13th October 2019, 28th Ord Sunday: Overcoming Life’s Challenges in God’s Mercy

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  • 13th October 2019, 28th Ord Sunday: Overcoming Life’s Challenges in God’s Mercy

28th Sunday in Ord. Time

2 Kings 5:14-17; Ps. 94: 1-4; 2 Tim. 2:8-13; Gosp. of Luke 17: 11-19

Preached by Msgr Philip Heng, SJ at Cathedral of Good Shepherd, Singapore on 13 October 2019

We are all familiar with today’s episode of Jesus curing the ten lepers, and where only one showed gratitude to Him.  Let us first note that “leprosy” as a disease causes immense suffering and pain.  Leprosy terrified humanity since ancient times; as early as 600 BC.  It is a disease of the nervous system that causes tissues to degenerate and the disfiguring of the skin and bones.  The loss of pain sensations causes further nerve damage.  And, with advance leprosy, a leper’s fingers and feet can be eaten by rats in their sleep, without them being aware of it happening.

During the time of Jesus, lepers were banished from their families and community as the disease was not only contagious, but also associated with one’s sinfulness; even a leper’s shadow is considered unclean, and can contaminate people with whom they come into contact.  As such, wherever a leper goes, he has to cover his disfigured face and body, as they are considered repulsive, and ring a bell and call out “unclean, unclean”.  They are not allowed to come within 30 feet of any person.

It is within this context of such great suffering, that the ten lepers in today’s Gospel pleads, “Jesus! Master! Take pity on us.”  Moved with great Mercy, Jesus cures them and instructs them to presents themselves to the priests to certify that they are healed and reinstate them to their community.

My brothers and sisters, let us imagine ourselves being one of the lepers and being cured.  “Would we not be overjoyed and filled with deep gratitude to Jesus for curing us?”  Sadly, we know from today’s Gospel, that only one returned to show his gratitude to Jesus, while the rest were so over taken by their healing, that they “forgot” to thank Jesus for His Merciful Healing.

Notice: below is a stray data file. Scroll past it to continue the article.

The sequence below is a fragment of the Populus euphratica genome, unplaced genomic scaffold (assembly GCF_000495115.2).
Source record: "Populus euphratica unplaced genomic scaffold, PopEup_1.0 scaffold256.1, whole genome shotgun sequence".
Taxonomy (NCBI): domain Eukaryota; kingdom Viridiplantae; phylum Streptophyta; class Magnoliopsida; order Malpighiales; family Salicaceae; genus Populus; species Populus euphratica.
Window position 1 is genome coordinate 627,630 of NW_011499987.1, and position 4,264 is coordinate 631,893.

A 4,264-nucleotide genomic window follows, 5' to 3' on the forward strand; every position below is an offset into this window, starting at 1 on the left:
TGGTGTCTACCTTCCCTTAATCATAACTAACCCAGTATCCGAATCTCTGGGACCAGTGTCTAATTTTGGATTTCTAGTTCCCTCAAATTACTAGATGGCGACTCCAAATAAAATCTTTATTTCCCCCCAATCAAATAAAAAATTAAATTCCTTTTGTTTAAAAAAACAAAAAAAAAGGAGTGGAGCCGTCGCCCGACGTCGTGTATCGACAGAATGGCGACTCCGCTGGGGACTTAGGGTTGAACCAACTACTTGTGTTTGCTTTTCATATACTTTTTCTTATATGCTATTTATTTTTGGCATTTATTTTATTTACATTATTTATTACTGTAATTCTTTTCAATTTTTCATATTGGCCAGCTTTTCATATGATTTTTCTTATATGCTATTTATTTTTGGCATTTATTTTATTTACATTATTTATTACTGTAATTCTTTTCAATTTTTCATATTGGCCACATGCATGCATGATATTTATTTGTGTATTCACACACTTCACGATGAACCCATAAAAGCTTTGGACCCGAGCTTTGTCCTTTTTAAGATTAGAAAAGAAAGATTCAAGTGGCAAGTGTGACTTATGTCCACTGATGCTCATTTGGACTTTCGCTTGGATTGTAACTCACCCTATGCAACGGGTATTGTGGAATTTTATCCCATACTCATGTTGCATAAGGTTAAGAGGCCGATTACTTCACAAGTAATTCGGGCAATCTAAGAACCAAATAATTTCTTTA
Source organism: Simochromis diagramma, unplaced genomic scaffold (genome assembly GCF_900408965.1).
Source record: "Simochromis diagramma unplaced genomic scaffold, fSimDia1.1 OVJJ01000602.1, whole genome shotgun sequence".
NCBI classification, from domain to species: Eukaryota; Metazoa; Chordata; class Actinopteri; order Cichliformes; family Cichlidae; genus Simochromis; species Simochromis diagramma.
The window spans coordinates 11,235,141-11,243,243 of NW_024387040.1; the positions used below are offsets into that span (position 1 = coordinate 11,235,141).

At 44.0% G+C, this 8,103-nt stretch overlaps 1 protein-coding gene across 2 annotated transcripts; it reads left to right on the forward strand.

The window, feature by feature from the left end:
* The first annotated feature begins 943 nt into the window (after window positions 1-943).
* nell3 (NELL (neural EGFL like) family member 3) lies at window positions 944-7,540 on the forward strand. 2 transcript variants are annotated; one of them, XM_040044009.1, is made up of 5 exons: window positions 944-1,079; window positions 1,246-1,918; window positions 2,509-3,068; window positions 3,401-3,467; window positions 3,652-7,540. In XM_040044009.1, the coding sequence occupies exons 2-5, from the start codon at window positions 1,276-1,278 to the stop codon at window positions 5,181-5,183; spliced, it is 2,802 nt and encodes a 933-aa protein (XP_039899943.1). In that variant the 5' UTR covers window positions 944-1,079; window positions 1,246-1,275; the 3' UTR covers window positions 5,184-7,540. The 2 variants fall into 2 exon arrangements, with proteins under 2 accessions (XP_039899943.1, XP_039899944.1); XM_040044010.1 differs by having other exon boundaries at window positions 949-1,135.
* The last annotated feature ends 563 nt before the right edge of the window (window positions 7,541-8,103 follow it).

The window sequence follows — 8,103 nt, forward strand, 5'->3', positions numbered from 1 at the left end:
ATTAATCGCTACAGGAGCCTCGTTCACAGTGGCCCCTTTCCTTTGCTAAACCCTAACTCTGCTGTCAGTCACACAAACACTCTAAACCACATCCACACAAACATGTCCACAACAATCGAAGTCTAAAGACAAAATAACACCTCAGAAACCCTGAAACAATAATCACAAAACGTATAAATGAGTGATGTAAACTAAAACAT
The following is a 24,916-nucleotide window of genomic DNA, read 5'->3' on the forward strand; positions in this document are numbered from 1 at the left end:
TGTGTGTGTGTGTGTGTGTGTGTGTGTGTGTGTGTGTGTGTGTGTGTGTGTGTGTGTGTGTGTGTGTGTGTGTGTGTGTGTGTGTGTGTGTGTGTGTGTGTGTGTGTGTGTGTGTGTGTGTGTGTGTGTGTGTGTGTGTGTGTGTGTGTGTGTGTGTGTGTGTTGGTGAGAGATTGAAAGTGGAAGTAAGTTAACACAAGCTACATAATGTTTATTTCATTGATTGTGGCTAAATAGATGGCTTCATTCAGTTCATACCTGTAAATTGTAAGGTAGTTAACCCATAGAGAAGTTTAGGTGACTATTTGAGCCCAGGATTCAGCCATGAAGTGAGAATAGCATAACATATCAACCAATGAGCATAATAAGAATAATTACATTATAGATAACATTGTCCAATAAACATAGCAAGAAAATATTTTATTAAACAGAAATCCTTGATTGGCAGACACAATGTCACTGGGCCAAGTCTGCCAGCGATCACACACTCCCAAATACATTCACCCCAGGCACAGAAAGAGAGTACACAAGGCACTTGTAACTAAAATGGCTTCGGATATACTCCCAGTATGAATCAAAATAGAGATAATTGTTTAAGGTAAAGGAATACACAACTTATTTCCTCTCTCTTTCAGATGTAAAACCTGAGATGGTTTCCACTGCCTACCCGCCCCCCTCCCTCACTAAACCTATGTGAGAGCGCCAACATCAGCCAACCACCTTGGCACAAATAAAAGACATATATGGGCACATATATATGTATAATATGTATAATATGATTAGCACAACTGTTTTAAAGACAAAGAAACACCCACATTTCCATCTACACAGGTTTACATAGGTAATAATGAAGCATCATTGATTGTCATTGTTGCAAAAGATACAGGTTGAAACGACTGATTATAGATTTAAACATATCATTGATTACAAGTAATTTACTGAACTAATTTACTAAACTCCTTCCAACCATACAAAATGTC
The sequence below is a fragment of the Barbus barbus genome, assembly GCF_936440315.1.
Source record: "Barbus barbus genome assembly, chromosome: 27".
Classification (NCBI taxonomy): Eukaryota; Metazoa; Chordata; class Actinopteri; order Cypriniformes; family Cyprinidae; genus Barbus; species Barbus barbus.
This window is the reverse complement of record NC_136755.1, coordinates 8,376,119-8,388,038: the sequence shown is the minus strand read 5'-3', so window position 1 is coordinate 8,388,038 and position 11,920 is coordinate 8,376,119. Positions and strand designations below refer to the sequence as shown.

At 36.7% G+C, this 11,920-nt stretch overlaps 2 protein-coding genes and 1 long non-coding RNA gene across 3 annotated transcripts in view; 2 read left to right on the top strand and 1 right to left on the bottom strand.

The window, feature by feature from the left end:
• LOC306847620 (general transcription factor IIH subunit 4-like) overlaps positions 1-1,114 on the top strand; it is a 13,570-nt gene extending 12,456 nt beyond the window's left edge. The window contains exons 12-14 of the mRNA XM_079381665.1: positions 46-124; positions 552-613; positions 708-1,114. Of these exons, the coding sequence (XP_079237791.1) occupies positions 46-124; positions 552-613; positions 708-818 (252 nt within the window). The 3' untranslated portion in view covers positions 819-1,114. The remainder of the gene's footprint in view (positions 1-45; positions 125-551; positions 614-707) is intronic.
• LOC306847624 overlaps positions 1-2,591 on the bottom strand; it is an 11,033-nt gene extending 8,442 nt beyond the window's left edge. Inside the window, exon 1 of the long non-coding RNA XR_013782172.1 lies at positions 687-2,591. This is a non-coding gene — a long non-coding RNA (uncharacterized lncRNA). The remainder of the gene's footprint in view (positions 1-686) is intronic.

My sisters and brothers in Christ, you and I, hearing the Gospel event are surely very puzzled, and are asking ourselves, “How is it that the nine lepers can be so ungrateful to Jesus?”  Let us reflect on this further, so that we do not become too hasty in judging the “ungrateful” lepers.  A relevant question that we need to ask ourselves is, “Have we in many ways in our life’s experiences also, like the nine lepers, felt overjoyed by the good fortunes and good happenings in our lives, and are also guilty of “forgetting” to thank God and be grateful to Him for the abundant blessings we received?

We may gain more insights on the “leprosy” episode in today’s Gospel if we perhaps reflect on the disease as a symbol of the many forms of the pain and suffering in our lives and in the world today.  In this symbolic sense, the “leprosy” of the Gospel reminds us of the suffering that disfigures the goodness, love and truth that God has planted in our hearts when He Created us.  The “leprosy” of today’s world also reminds us of the suffering that disfigures and destroys the unity and love, respect and care that we once had in our families; they are also the suffering of the loss of the sense of the dignity of the human person in our world; these suffering also include the numbness of our hearts that so easily exploit, abuse and dehumanise the innocent and the weak, through evils of injustice that justify the destruction of human lives through wars, ethnic cleansing, scientific testing, euthanasia, abortion and the like; not forgetting the murders perpetrated through extremists of ideologies and religions.